Ruati Chhangte recounts her 12 years Madras journey, a city that enthralls and scares her in equal measure…
Act 1 – Entering (2008)
So anyway, this is where I usually come down in the evenings. This right here is my vantage point from where I can watch people, or totally ignore their existence. I usually like watching people who sit together quietly in that ‘so comfortable in each other’s silence’ sort of way. Sometimes they make me feel really lonely in a really nice way (insert wistful smile)…and sometimes really lonely in a not so nice way. Sometimes I hear the roots of loneliness creeping through me but then I tell myself “Don’t feel sorry for yourself. Only assholes do that.” (Haruki Murakami, Norwegian Wood)
The sunset is also a nice thing to watch sometimes and when I’m lucky, I get to see a rainbow too.
And if you look really far out to the left, it’s impossible to tell the difference between the sea & the sky. You can never be too sure. And that makes me feel good.
I often dream about the small boats out there in the sea and worry about what will happen to them when they reach that blur. Sometimes in those dreams, I shout desperately and try to warn them that they are heading into a portal to nothingness, a blur. But the men, they never hear me, because they’re always looking ahead. And then one night, someone appeared in my dream and said, “There is no point worrying about people who are braver than you.” I never had those dreams again after that.
Act 2 – Departure (2010)
At the Beach,my 2nd home for the past 100 days..
I used to worry about these fishermen a lot, worry that they’ll never find their way back once they reach that blur. As I witnessed this scene on my last morning at the beach,my emotions wavered between awe, jealousy and a strange feeling of pride…
Far away, I could hear them lapping up my brains. Like Macbeth’s witches, the three lithe cats surrounded my broken head, slurping up that thick soup inside. The tips of their rough tongues licked the soft folds of my mind. And with each lick my consciousness flickered like a flame and faded away..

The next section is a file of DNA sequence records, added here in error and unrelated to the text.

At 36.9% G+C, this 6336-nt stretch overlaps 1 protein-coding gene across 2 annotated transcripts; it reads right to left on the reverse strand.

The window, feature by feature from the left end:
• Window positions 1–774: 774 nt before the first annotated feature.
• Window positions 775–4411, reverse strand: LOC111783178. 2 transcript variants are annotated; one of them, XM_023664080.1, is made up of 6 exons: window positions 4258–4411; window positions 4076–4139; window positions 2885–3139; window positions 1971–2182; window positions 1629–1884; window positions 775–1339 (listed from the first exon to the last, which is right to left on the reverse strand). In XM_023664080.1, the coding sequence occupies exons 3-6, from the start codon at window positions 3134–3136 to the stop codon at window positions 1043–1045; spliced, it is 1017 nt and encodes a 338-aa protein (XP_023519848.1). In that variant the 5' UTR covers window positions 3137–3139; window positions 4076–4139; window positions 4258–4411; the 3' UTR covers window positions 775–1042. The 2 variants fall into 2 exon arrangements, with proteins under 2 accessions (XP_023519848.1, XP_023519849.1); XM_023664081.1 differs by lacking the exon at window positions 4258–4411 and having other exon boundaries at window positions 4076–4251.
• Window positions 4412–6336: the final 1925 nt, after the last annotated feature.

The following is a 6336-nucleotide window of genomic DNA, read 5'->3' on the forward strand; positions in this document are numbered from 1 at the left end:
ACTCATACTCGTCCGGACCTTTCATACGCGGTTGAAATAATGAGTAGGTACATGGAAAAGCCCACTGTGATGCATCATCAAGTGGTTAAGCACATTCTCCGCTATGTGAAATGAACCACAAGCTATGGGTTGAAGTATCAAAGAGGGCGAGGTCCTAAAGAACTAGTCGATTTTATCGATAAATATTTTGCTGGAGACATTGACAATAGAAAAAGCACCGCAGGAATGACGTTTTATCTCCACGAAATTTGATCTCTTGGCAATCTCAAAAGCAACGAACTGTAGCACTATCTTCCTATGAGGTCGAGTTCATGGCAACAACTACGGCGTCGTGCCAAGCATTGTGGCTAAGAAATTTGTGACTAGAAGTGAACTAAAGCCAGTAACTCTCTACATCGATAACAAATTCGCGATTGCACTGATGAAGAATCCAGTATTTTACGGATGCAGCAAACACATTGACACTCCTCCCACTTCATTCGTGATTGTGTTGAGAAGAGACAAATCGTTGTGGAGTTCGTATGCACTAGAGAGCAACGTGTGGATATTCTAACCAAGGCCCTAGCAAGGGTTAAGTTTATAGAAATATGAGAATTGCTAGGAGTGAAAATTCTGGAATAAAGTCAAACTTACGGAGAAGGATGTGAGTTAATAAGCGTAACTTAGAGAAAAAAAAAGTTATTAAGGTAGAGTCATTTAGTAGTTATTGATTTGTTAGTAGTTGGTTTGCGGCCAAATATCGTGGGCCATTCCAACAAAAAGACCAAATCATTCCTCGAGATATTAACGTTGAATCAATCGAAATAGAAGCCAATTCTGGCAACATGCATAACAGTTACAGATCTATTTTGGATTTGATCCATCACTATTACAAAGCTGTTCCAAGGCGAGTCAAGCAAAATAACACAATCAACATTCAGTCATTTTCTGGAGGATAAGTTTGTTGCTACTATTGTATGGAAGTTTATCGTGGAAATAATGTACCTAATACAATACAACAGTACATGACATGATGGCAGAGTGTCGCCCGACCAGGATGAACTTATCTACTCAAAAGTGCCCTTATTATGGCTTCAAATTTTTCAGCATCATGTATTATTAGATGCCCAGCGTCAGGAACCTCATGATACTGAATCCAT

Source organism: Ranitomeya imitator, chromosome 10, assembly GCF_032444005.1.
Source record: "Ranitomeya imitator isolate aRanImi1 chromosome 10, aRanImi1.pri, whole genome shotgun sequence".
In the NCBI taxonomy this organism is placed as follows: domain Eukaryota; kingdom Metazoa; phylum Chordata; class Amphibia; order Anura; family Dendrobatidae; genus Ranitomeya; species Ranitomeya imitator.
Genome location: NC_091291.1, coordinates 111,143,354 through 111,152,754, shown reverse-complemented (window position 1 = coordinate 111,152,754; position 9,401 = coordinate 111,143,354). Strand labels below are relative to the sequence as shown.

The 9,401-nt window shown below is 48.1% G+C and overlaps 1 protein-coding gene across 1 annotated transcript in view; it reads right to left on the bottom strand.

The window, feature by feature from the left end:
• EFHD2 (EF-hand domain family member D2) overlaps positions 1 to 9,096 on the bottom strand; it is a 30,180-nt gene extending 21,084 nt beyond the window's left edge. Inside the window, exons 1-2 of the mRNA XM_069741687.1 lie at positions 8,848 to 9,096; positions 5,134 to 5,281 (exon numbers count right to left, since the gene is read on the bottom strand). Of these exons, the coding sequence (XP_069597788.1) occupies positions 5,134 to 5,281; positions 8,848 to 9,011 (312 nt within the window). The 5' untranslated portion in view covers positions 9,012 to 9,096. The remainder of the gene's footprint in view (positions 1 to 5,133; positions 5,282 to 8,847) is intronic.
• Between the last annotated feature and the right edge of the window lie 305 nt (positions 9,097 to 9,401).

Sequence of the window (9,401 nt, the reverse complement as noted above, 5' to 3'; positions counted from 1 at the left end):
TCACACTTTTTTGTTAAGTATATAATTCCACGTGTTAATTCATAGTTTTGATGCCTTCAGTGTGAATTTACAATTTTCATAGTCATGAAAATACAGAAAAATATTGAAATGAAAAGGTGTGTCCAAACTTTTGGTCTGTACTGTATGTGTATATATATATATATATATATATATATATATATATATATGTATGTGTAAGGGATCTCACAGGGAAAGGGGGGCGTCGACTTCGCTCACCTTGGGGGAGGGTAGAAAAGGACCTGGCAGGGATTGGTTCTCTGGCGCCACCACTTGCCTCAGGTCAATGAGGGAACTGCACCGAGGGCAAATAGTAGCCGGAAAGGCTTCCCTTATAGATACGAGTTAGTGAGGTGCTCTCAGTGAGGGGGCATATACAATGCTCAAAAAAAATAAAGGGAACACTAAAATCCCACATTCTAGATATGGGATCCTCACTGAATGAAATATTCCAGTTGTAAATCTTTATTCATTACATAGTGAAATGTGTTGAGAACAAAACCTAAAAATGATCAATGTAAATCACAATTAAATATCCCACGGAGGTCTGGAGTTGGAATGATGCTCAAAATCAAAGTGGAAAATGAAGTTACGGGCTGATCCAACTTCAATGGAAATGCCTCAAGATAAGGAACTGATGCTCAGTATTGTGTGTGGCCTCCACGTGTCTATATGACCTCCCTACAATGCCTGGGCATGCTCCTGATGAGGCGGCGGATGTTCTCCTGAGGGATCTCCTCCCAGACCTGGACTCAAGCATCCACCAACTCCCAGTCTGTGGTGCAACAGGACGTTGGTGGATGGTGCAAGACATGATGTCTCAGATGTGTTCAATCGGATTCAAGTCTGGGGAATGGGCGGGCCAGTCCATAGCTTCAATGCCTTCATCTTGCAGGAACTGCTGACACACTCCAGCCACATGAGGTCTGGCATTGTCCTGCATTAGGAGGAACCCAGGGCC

Haruki Murakami (Blind Willow, Sleeping Woman)
Stories from that time. The handwriting so slanted and pointy and rushed. The photographs were taken in mid 2010. At the time, I could hardly hold the pen steady anymore. A couple of weeks later, I lost my ability to read and write. For a while. And all that time, it was like my mind already knew what was coming. Maybe that is why it was in such a big hurry; flight of ideas, of thoughts, and of dreams, to compensate for all the time that I was destined to lose in the days that were to come.
The sea saved my life then. Only because I was so darn scared of it.
Sometimes, being frightened is the only thing that can remind you that there is still a quiet place inside the mind.
Act 3 – Re-Entering (2019)
So this is catharsis. Returning to a place that was home a lifetime and a half ago…
Tamil Nadu was a place of many firsts for me – it was here that I lived on my own for the first time (in an old cottage in Mylapore). Surprised myself by falling headlong in love with South Indian food, was someone’s boss for the very first time, learnt what a 9-to-5 workday really meant in real life, saw the sea for the first time and promptly fell madly in love/terror with it. Also read Murakami obsessively, questioned my life choices constantly, learnt how to make a mean pitcher of sangria, got inked for the first time, fell in love with Henry Charles Bukowski’s poetry (this one is predictable and embarrassing), handed in a letter of resignation for the first time etc etc..You get the drift. I was adulting all over the place.
It was also here that I traveled on my own for the very first time. From Madras down the beautiful long and winding East Coast Road to Pondicherry and Auroville, onward to the Danish town of Tranquebar, to the lush and creepy Pichavaram mangrove forest, traversing many towns and hamlets in between. Madras and her kids (esp the languorous port towns) welcomed me hesitantly, and allowed me to step outside of myself. They tolerated my antics, validated my yearnings, gave me the freedom to arrive and explore, stay silent, drift along and make life altering decisions in peace. It was such a defining time in my tumultuous 20’s.
And now with Tahs’ visit to India, and her staying in Madras of all places, I can’t help but feel that all my stars aligned to bring me back here now, to return to my old beloved home. It wouldn’t have felt right at any other time…
Photos and Text by Ruati Chhangte. All Rights Reserved.
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